The South African National Defence Force’s efforts to transform the military is bearing fruit, with the country producing the world’s first female pilot of the frontline fighter jet, the Gripen.
The South African Air Force, a division of the SANDF, made aviation history when Major Catherine Labuschagne became the world’s first female Gripen pilot. The SANDF itself is a leader on the continent in terms of gender representation in the army, with 37% of its soldiers being women. Major Catherine Labuschagne is not only the first in South Africa, but also the only female pilot in the world to fly solo in a Gripen.
At only 31, Labuschagne flew into military history books at a time when women across Africa are pressing to be treated the same way as their male counterparts in the military. “It is quite a big thing for me because it made history. It was also rewarding because I have been in the frontline since 2003. It’s been a long road,” said Labuschagne in an interview with the Mail & Guardian this week.
Labuschagne, code-named Siren, was among the first group of pilots trained ‘in-house” by the SAAF, giving credit to the skills transfer process within the SAAF. The initial six Gripen pilots were trained at Saab, the Swedish aerospace and defence company that manufactured the aircraft. Besides the SAAF, the Gripen is also in service with the Swedish Air Force, the Czech Air Force, the Hungarian Air Force and will soon be used by the Royal Thai Air Force.
Labuschagne boasted 1 900 flying hours by October last year, of which 1 000 had been in military jets. She previously flew an Impala and the Hawk lead-in-fighter in preparation for the transition to South Africa’s frontline fighter. It was ‘tough” training, she admits.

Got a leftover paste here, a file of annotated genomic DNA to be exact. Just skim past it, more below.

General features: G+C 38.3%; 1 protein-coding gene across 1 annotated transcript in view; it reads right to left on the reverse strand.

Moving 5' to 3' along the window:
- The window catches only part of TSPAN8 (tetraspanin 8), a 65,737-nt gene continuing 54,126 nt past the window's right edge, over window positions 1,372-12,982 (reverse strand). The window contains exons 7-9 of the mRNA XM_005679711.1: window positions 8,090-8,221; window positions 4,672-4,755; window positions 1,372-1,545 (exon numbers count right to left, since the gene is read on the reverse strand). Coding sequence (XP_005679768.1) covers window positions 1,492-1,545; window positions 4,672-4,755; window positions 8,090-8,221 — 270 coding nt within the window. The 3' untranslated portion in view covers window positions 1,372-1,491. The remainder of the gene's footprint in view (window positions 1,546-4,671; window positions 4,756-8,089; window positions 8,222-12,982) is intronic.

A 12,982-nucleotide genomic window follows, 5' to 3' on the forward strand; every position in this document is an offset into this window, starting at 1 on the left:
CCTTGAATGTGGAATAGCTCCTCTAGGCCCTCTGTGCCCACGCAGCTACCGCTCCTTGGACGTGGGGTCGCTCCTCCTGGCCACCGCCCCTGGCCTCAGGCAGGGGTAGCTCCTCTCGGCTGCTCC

“In addition to the Impala and the Hawk, there were a lot of courses that one needed to complete. I didn’t just join the line and start flying the Gripen because I’m a woman.” Women make up 37% of South African soldiers, but Minister of Defence and Military Veterans Lindiwe Sisulu plans to increase the number. The defence industry will benefit by having more women, she said.
“They care and they pay attention to detail. More women in the defence industry will make a better world,” she said. Upon taking office, Sisulu identified the development of women in the army as one of many aspects needing attention.
“You will not believe that there was a time when women could not qualify to train as pilots and in many other areas in the SANDF because the infrastructure was not designed to accommodate them. “We need to improve our infrastructure to accommodate women. Our living conditions must also make it easy for women to adapt,” said Sisulu.
There have, however, been recognisable improvements. “We have made good strides as a country. In the South African Navy some of the best divers are women and in other fields we find that women excel,” the minister said. Only 5% of soldiers in the world are female, according to analysis by political analyst Anesu Makina, who is working in Pretoria and Kenya with Monica Juma from the Africa Policy Institute and the Africa Institute of South Africa.